The little crow-sized troodontid dinosaur, Mei long (meaning “soundly sleeping dragon”) was more aptly named than Xu and Norell (2004) originally realized. Now, Chunling Gao and colleages (2012) have reported their discovery of a second fully articulated specimen preserved in the posture characteristically adopted by many modern birds while they sleep: neck curved around sideways, head tucked in behind a wing, legs folded under body and (something of which modern birds are incapable, with their truncated pygostyle) long tail wrapped around the body. The only significant difference in posture between the two animals is that the new one’s (DNHM D2154) neck is bent in the opposite direction to that in the first specimen (IVPP V12733). Xu and Norell (2004) had suggested that as in modern birds, this compact body configuration minimizes the ratio of surface area to volume, thereby enhancing body heat retention, which is a significant challenge to such small homeothermic (warm blooded) animals.
Despite the fact that these fossils were found in the volcaniclastic (volcanic ash deposit) sediments of the Yixian formation, which facilitate extremely fine preservation, fossilization is a very spotty process (only two such beautiful Mei specimens are known so far). So it seems statistically unlikely that both specimens (and a partial Sinornithoides) would be found in this sleeping posture unless death and the posture were somehow related. But how?
Gao et al. (2012) point out that not all the victims of Pompei (who were similarly covered by ash as Mei) display the hyperflexion (clenching) of muscles that results from death by high temperature ash falls and fire. Therefore, (assuming that theropods such as Mei display similar neuromuscular responses to heat as do mammals) it isn’t unreasonable to surmise that the specimens of Mei died by asphyxiation from toxic volcanic gases while sleeping instead of being roasted. In this scenario, the volcanic eruptions that killed and buried the animals may have occurred during the sleeping period, and therefore represents a kind of snapshot of ‘normal’ life in this prehistoric ecosystem.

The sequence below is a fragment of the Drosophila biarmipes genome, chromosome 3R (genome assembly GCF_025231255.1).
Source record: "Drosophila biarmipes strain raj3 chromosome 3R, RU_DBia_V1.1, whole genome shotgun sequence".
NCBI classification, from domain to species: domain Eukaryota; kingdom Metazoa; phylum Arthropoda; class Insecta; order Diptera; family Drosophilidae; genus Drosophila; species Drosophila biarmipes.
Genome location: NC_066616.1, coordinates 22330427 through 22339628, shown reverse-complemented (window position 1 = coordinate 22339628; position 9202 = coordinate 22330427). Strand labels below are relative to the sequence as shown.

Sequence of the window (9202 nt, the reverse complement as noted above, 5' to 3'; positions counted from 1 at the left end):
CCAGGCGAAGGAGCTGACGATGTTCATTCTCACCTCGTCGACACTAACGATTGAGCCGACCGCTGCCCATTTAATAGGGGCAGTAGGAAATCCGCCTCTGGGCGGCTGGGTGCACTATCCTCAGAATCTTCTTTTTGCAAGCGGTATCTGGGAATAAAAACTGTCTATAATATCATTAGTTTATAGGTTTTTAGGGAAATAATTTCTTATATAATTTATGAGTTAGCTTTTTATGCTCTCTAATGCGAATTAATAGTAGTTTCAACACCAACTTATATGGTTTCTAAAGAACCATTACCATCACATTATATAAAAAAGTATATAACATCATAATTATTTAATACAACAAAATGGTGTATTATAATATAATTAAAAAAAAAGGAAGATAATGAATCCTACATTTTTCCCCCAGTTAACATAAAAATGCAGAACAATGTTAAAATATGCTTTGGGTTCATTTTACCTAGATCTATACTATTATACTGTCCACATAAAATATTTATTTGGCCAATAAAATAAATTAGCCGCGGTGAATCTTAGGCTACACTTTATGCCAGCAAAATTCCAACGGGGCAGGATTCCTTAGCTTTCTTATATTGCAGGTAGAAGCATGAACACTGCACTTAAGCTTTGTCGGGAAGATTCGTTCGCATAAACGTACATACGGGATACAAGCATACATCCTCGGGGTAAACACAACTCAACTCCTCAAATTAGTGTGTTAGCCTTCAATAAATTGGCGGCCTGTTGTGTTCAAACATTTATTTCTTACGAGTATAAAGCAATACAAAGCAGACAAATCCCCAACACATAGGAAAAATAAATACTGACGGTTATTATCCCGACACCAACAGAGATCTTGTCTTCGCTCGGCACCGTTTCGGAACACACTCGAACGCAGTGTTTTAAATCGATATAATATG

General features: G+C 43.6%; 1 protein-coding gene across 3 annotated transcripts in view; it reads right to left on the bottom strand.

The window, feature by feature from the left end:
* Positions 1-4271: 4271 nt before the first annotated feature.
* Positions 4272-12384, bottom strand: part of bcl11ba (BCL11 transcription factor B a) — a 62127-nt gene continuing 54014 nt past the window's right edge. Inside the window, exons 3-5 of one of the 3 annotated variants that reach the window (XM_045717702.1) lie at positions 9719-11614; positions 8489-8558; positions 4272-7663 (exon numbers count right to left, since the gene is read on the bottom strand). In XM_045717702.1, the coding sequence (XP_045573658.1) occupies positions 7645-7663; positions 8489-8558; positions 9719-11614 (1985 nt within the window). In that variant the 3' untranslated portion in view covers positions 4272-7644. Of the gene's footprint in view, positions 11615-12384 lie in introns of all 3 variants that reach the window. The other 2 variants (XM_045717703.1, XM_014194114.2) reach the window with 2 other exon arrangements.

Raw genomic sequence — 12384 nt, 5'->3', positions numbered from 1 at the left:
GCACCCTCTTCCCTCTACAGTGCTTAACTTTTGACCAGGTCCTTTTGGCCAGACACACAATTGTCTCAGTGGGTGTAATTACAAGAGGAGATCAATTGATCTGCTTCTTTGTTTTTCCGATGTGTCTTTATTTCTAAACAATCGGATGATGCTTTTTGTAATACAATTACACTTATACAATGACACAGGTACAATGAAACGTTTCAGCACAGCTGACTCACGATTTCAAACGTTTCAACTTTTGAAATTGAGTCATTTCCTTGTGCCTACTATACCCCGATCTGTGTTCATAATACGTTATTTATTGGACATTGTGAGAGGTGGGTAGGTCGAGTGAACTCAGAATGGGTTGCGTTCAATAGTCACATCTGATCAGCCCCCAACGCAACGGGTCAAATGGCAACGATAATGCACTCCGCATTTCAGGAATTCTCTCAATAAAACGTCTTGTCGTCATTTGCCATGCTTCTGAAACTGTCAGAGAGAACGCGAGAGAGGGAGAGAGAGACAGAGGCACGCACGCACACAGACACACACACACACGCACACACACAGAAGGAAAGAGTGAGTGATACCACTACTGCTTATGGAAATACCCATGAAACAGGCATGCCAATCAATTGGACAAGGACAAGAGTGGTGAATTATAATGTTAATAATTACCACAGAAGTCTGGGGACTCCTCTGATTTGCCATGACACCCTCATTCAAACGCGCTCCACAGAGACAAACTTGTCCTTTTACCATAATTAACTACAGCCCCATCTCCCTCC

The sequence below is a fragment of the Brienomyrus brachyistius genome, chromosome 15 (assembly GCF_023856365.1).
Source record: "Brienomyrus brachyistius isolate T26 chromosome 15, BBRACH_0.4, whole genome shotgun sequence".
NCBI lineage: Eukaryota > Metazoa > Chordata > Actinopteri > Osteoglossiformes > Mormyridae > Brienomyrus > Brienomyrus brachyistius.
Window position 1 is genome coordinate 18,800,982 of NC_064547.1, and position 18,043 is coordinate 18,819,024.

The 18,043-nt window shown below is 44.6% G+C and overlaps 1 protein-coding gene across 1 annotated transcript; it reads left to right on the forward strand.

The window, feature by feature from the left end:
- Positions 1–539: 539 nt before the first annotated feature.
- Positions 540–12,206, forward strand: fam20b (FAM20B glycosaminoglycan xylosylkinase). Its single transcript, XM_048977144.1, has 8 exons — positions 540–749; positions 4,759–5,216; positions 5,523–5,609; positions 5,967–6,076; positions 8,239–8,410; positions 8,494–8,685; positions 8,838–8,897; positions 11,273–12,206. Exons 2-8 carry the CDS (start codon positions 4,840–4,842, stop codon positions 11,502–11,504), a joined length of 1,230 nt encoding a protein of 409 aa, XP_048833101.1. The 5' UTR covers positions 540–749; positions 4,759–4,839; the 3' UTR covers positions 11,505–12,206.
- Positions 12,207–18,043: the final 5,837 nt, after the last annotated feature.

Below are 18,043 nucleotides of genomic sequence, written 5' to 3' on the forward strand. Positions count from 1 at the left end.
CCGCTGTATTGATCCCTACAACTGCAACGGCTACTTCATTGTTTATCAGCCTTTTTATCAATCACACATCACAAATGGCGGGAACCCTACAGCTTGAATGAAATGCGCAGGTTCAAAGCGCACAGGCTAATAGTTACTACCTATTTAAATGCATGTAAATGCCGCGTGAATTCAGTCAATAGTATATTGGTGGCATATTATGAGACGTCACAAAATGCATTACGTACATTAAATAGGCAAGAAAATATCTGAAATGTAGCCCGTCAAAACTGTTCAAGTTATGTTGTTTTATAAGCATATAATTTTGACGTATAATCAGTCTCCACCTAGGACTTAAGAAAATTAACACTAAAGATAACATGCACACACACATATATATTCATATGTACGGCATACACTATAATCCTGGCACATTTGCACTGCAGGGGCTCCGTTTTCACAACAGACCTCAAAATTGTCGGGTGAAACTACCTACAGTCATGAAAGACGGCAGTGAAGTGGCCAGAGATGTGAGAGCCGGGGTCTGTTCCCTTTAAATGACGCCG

Alternatively, Gao et al. (2012) have suggested that perhaps the preserved brooding posture of Mei represents either (1) sheltering behaviour within a burrow (which may have constrained the position of the body and prevented the kind of opisthotonic neck-twisted-up-over-back posture that characterizes many dinosaur skeletons and which has been proposed to results from either a neurolomuscular response to toxins or agony, or postmortem contraction of neck ligaments), or (2) a defensive postural response to volcanic events such as ash fall. In this last case, the volcanic event may have directly influenced the preserved postures of some of the fossils that are found in its resulting sediments. In the sketch above, I have chosen to illustrate Mei curled up under a relatively cooler ash fall, and the hapless creature has been asphyxiated, either in its sleep or in a defensive posture.
The multiplicity of possible explanations for the brooding posture of Mei and the likelihood of the fossilization process to influence the behaviour of the animals that it preserves underscores the daunting and complex task facing paleontologists who strive to piece together the puzzle of prehistoric ecosystems from relatively few pieces left to them sometimes by catastrophic events.
Gao C., Morschhauser E.M., Varricchio D.J., Liu J., Zhao B. (2012). A Second Soundly Sleeping Dragon: New Anatomical Details of the Chinese Troodontid Mei long with Implications for Phylogeny and Taphonomy. PLoS One. 7(9): e45203.